William Shakespeare’s Star Wars by Ian Doescher

shakespearesstarwars_doescherWhen you’re a fan of the Bard and a fan of the Wars, there’s nothing to do but to read this book. Peppered with insightful asides, well-crafted Shakespearean insults, and elaborate illustrations (see below), this book/play/novelization, written in perfect iambic pentameter (the English major in me is whooping appreciatively), actually gave me a better understanding of the movie. Not to mention a few good laughs. This one gets a huge recommendation from me. READ IT. Readitreaditreadit.

No. 23 on my challenge. Though I don’t remember this particular scene from the movie. Mayhap it occurred behind closed doors.


Illustrations masterfully done by Nicolas Delort.

I have a new favourite thing

So I was working (I swear) and I came across an amazing thing on Twitter: Sarah Wendell (@SmartBitches) is live tweeting her first read of Grey by E.L. James. I promise, it’s everything you’ve ever dreamed it would be.

Exhibits A through K@SmartBitches reviews Grey @SmartBitches reviews Grey @SmartBitches reviews Grey @SmartBitches reviews Grey @SmartBitches reviews Grey @SmartBitches reviews Grey @SmartBitches reviews Grey@SmartBitches reviews Grey@SmartBitches reviews Grey@SmartBitches reviews Grey@SmartBitches reviews Grey

There’s more. Wayyyyyy more. And it’s just so good. And when you get your fill of this, you can visit their website, smartbitchestrashybooks.com, which is full of reviews that are just as great!

You’re welcome.

Do You Think This Is Strange? by Aaron Cully Drake

The house I work for published this book. Technically I’m not breaking any [of my own] rules by sharing this review, because I didn’t write it—the lovely Naomi over at Consumed by Ink did! But seriously, this is an amazing book. You should all read it.

Consumed by Ink

In order for me to tell you I have nothing to say, I have to say it, which means I have something to say.

9781927366387Quite simply, I loved this book.

Do You Think This Is Strange? is being compared to The Curious Incident of the Dog in the Night (which I haven’t read) and The Rosie Project (which I have). I haven’t run into too many people who haven’t liked The Rosie Project, and I am here to tell you that I loved this one more. It felt so much more genuine and meaningful, while still possessing the humour and feel-good qualities that made people fall in love with The Rosie Project.

Meet Freddy; he is seventeen, he has few friends, he avoids talking to people, and he has autism. His has a rocky relationship with his alcoholic father, and he believes his mother left him because of his autism…

View original post 786 more words

I knew it!

The first review of Jenny Lawson’s Furiously Happy has just been posted by Kirkus Reviews! Obviously, they loved it. I knew it’d be amazing. I’ll be waiting in line at the store for this book.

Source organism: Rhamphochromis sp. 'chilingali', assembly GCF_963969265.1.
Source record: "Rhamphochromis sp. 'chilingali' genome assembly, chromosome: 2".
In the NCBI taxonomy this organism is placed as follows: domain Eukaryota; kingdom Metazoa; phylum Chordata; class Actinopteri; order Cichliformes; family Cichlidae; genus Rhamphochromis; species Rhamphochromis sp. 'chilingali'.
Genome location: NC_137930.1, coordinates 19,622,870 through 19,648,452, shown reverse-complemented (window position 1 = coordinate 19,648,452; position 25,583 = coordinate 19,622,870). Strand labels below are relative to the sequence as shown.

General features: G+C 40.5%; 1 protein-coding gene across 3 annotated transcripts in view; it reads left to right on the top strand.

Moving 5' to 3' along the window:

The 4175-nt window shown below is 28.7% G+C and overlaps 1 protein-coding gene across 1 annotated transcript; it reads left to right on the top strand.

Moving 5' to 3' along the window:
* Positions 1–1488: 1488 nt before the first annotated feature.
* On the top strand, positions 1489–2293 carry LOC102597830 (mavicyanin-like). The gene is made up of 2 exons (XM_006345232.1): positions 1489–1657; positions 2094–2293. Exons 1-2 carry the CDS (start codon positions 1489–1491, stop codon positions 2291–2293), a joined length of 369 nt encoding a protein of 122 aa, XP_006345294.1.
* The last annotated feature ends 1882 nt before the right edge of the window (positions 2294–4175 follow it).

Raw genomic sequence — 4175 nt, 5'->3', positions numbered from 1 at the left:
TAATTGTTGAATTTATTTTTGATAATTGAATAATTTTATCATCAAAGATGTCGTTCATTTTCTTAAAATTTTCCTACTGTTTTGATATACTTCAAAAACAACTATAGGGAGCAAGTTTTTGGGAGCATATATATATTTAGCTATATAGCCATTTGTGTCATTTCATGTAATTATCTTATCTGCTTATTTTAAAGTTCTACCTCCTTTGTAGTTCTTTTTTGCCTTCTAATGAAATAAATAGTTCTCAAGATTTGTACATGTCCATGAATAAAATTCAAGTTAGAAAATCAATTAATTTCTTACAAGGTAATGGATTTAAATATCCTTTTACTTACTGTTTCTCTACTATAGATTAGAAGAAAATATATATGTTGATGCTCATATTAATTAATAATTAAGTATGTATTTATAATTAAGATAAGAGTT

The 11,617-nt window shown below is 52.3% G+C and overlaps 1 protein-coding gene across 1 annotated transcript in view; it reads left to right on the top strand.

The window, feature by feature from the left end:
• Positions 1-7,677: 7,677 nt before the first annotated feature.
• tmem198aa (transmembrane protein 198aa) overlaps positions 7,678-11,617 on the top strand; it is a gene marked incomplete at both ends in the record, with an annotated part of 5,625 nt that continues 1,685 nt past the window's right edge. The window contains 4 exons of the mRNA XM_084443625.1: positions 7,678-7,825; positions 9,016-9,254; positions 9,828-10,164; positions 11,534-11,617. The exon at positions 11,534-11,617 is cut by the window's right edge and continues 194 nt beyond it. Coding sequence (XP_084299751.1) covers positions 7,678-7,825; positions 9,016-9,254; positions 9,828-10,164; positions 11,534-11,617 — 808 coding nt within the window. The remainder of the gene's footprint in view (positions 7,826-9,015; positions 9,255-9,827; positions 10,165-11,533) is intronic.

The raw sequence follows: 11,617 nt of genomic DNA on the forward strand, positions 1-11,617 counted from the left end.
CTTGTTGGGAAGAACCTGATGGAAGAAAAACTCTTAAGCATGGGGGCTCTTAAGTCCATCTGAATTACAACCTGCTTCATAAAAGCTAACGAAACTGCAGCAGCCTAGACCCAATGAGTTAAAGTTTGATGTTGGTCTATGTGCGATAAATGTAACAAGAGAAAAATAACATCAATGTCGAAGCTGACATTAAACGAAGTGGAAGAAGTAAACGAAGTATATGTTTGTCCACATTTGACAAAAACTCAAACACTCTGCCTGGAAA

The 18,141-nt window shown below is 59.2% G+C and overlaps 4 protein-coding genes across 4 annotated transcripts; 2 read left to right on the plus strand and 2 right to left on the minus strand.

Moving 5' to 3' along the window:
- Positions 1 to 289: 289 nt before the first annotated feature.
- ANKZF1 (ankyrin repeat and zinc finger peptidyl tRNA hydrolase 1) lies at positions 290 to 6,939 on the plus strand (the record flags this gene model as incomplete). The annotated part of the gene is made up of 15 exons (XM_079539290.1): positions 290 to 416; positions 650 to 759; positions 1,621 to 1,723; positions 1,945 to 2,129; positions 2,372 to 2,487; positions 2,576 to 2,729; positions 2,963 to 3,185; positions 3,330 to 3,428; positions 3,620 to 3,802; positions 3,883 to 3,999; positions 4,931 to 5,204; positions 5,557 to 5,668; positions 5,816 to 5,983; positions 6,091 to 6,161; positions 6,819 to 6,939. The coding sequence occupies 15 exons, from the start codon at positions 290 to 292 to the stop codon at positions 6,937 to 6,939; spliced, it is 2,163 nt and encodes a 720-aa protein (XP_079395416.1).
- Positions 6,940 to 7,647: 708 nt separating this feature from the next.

Review highlights:

“Rather than hiding the facts, she openly divulges, in a darkly humorous way, how she copes…”

“Along with discussions about taxidermic giraffes and raccoons, whether cats yawn, and mobs of swans attacking her…”

“Passing out during a gynaecological exam because she’s afraid of medical coats…”

“The details are sometimes graphic…but always honest and usually funny.”

“Her goal is not to offend, although…”

“Her amusing essays open up a not-so-funny topic: mental illness in its many guises.”


Furiously Happy. Jenny Lawson. The Bloggess.

Harry Potter and the Half-Blood Prince by J.K. Rowling

Harry Potter and the Half-Blood Prince

“And now, Harry, let us step out into the night and pursue that flighty temptress, adventure.” —Dumbledore

My favourite quote from my favourite character from my favourite Harry Potter book (which happens to have my favourite cover illustration). Dumbledore, I’ll miss you.

No. 20 on my book challenge. Almost there.

Harry Potter and the Goblet of Fire by J.K. Rowling

Harry Potter and the Goblet of Fire

Wow. Just… wow. At first I thought, “SIX HUNDRED PAGES?!” Now I’m like, “Obviously. Six hundred pages. Totally makes sense.” SUCH a good read. Already reaching for Order of the Phoenix.

Another for No. 20 on my challenge.

This is what’s known as creative license

As you know, I’m reading Harry Potter and the Goblet of Fire. I noticed this:

Professor Dumbledore was now looking down at Harry, who looked right back at him, trying to discern the expression of the eyes behind the half-moon spectacles.

“Did you put your name into the Goblet of Fire, Harry?” Dumbledore asked calmly.

But then I thought back to the movie. Dumbledore doesn’t seem too calm.


And I thought I was so clever, too, until I came across this while searching for this gif. Whatever, I’m still clever.